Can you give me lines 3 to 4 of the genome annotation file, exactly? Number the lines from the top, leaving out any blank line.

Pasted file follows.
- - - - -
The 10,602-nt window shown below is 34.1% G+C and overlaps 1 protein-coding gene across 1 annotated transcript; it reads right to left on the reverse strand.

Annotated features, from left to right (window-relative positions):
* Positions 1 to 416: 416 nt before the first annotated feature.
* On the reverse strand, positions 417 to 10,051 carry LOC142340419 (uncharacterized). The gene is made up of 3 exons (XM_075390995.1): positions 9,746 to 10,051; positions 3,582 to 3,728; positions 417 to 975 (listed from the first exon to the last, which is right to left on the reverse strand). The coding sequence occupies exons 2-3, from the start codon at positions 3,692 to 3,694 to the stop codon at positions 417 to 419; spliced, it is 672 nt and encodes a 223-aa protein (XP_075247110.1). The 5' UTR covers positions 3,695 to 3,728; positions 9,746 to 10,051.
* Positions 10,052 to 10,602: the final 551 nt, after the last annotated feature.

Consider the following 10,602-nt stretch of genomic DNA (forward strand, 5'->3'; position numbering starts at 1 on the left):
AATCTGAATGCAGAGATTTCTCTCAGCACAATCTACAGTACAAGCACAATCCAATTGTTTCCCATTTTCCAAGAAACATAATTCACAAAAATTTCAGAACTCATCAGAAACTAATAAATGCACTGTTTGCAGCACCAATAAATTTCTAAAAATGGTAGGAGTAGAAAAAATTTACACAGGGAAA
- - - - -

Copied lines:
* Positions 1 to 416: 416 nt before the first annotated feature.
* On the reverse strand, positions 417 to 10,051 carry LOC142340419 (uncharacterized). The gene is made up of 3 exons (XM_075390995.1): positions 9,746 to 10,051; positions 3,582 to 3,728; positions 417 to 975 (listed from the first exon to the last, which is right to left on the reverse strand). The coding sequence occupies exons 2-3, from the start codon at positions 3,692 to 3,694 to the stop codon at positions 417 to 419; spliced, it is 672 nt and encodes a 223-aa protein (XP_075247110.1). The 5' UTR covers positions 3,695 to 3,728; positions 9,746 to 10,051.